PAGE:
This past Tuesday in Denver, at TRVE Brewing Co.’s Acid Temple, a group of sour and wild ale producers gathered to discuss the future of the category, and the formation of a new organization called the Sour and Wild Ales Guild (SWAG). The list of attendees was noteworthy—Lauren and Eric Salazar from New Belgium, Jason Perkins of Allagash, Sarah and James Howat of Black Project, Jay Goodwin of The Rare Barrel, Jeffrey Stuffings of Jester King, Cory King of Side Project, and many more.
The purpose, according to a small group I met with at Goed Zuur in the city’s Five Points neighborhood last night, is to push the education, quality, and nomenclature of sour beer in America.
“The ‘Sour on Sour’ discussion at CBC in Philly two years ago was the impetus to form a guild,” Stuffings said, referring to the panel discussion led by Lauren Salazar and Good Beer Hunting alongside Goodwin, Andrew Emerton (New Belgium), and Brandon Jones (Yazoo + Milk the Funk), which was attended by a couple hundred brewers. “This will try to address, at least partially, some of those issues.”
“This will pick up where that Slack left off,” Goodwin added, referring to the collaboration app community GBH started after the CBC panel.
The guild concept got a second bump during the Wicked Weed invitational from 2016 when a room full of sour producers discussed similar topics. Says Stuffings: “We started talking about establishing a guild. Not a whole lot happened after that. We were all too busy. But we met with Erin Jones [of Burial Beer Co.] at Fonta Flora this past summer, and Erin volunteered to help create some momentum.”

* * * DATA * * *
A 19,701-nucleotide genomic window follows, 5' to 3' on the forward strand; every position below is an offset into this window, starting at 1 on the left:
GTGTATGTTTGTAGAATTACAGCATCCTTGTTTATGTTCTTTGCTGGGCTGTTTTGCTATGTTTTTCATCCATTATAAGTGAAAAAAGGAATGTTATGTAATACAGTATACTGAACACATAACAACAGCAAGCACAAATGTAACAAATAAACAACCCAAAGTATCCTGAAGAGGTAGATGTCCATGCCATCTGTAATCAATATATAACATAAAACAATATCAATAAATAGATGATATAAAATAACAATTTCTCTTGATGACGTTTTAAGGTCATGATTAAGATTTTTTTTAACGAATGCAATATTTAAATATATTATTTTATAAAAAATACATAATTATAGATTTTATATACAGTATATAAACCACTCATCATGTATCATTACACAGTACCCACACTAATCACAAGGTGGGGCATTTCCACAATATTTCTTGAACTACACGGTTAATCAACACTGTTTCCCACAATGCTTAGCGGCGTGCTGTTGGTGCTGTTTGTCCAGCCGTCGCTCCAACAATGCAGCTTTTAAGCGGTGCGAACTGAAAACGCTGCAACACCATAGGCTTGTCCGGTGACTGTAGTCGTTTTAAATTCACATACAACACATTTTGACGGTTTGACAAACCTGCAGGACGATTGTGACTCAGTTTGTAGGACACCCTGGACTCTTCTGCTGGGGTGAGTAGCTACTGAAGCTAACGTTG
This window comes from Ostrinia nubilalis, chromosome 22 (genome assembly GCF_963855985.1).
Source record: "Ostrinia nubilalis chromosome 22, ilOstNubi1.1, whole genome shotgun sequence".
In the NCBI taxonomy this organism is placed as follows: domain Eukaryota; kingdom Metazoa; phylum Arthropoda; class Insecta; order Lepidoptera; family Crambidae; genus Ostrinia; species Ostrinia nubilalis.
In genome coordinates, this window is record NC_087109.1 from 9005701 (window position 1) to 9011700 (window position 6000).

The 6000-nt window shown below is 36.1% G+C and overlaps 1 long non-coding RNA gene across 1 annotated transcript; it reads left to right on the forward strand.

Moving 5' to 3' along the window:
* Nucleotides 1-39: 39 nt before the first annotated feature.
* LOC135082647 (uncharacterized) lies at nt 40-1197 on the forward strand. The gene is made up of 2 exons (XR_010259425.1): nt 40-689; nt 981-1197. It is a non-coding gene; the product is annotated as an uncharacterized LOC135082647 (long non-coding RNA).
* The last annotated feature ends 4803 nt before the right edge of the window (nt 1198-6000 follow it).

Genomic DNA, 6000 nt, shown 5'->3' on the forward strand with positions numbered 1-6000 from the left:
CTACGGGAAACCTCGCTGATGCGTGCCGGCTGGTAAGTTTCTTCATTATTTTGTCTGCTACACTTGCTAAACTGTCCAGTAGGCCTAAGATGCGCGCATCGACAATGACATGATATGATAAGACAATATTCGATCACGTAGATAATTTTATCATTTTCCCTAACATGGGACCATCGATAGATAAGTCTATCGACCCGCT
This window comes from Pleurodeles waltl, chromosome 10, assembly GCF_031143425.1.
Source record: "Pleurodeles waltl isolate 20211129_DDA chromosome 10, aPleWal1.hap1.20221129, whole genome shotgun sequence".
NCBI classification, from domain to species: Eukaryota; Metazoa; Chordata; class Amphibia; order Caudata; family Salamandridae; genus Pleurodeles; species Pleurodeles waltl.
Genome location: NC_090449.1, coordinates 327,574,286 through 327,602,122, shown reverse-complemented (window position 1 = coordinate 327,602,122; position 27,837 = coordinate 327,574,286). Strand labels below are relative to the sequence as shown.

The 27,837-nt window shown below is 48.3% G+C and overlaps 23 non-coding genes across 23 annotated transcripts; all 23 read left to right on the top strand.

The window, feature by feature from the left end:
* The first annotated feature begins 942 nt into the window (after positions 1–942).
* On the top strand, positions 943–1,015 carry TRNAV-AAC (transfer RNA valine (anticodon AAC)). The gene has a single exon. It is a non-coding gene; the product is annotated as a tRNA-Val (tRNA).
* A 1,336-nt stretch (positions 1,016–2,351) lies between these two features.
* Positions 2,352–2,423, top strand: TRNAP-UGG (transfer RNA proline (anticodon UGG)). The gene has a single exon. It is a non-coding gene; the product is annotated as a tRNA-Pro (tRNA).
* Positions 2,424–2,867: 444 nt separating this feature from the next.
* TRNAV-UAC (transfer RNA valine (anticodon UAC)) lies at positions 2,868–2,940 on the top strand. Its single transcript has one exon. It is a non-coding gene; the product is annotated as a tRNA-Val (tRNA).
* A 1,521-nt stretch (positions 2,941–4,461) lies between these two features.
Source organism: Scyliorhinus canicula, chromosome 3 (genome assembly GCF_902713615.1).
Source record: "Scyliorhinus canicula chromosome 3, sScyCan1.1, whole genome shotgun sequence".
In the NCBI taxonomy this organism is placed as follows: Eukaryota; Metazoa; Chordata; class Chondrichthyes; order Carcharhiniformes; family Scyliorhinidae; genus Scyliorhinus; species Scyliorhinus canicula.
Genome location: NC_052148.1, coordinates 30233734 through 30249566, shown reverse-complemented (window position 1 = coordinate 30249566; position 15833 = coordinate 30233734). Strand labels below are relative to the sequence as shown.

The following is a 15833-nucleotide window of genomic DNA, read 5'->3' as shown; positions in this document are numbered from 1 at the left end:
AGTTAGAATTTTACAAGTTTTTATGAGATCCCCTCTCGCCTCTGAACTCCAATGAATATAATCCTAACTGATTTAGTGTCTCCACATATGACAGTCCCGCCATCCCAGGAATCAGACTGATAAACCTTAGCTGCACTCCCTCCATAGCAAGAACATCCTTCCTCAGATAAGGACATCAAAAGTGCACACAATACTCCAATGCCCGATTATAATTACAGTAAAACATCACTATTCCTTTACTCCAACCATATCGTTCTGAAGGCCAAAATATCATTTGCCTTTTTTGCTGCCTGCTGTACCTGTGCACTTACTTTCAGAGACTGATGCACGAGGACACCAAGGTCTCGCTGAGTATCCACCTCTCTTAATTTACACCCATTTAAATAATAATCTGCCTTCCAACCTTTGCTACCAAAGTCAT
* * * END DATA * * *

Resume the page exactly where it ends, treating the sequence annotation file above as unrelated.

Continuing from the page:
This week, that momentum came to a head.
“While the original panel was about nomenclature, how you name things and talk about them,” Goodwin recalled, “the guild will be about advocacy. More of a democratic community of sour brewers who can help each other out.”
When asked how labeling sour beers and advocacy differ, Stuffings explained: “One is more enforcement, one is more helpful. The difference between a law and a guideline. A place for conversation to live.”
This perspective may have fresh learnings built into it from the recent debate regarding Jester King’s own foray into nomenclature with the Mèthode Gueuze certification the brewery sought to institute for American producers of Lambic- and Gueuze-inspired beers. After a great deal of consternation and pushback from Belgium’s High Council for Artisanal Lambic Beers (HORAL), who vigorously claimed the term denigrated their traditional and rights to own the term “Gueuze,” Jester King relented and introduced Mèthode Traditionnelle instead. As no good deed goes unpunished in craft beer, that compromise found its own critics, some brewers going so far as to call the entire venture a capitalistic marketing ploy to up prices of sour beer in America.
For his part, Stuffings wishes he could reverse the sequence.
“At this point, I view Mèthode Traditionnelle and the guild as separate,” he explained. “I see SWAG as a committee creating some recommendations when it comes to sour beer nomenclature, taxonomy, and working with the BA to restructure the style guidelines for competitions like GABF. Given the nature of how Méthode Traditionnelle came about, there was a bit of time pressure from HORAL saying, ‘We want this resolved.’ They weren’t going to sue us, but they wanted it resolved. We felt it needed to happen in a shorter timeframe.”
In the end, Stuffings feels like Mèthode Traditionnelle is not what it was meant to be, and thinks focusing on the Guild’s goals is more in line with the original intent.